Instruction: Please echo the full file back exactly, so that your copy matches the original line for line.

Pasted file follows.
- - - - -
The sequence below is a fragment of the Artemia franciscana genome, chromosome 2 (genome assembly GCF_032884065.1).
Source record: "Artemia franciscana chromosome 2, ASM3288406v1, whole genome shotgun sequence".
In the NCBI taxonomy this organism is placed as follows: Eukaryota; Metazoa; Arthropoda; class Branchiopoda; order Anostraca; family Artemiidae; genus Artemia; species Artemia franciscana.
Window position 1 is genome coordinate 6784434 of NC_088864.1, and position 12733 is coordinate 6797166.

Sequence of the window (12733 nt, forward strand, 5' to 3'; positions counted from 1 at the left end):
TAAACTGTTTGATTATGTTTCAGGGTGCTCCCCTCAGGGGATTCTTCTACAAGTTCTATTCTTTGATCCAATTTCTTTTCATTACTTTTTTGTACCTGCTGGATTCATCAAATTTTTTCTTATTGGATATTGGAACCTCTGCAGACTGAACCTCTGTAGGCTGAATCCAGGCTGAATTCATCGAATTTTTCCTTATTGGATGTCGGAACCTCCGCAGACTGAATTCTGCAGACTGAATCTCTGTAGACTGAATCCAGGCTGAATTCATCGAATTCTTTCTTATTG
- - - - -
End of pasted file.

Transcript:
The sequence below is a fragment of the Artemia franciscana genome, chromosome 2 (genome assembly GCF_032884065.1).
Source record: "Artemia franciscana chromosome 2, ASM3288406v1, whole genome shotgun sequence".
In the NCBI taxonomy this organism is placed as follows: Eukaryota; Metazoa; Arthropoda; class Branchiopoda; order Anostraca; family Artemiidae; genus Artemia; species Artemia franciscana.
Window position 1 is genome coordinate 6784434 of NC_088864.1, and position 12733 is coordinate 6797166.

Sequence of the window (12733 nt, forward strand, 5' to 3'; positions counted from 1 at the left end):
TAAACTGTTTGATTATGTTTCAGGGTGCTCCCCTCAGGGGATTCTTCTACAAGTTCTATTCTTTGATCCAATTTCTTTTCATTACTTTTTTGTACCTGCTGGATTCATCAAATTTTTTCTTATTGGATATTGGAACCTCTGCAGACTGAACCTCTGTAGGCTGAATCCAGGCTGAATTCATCGAATTTTTCCTTATTGGATGTCGGAACCTCCGCAGACTGAATTCTGCAGACTGAATCTCTGTAGACTGAATCCAGGCTGAATTCATCGAATTCTTTCTTATTG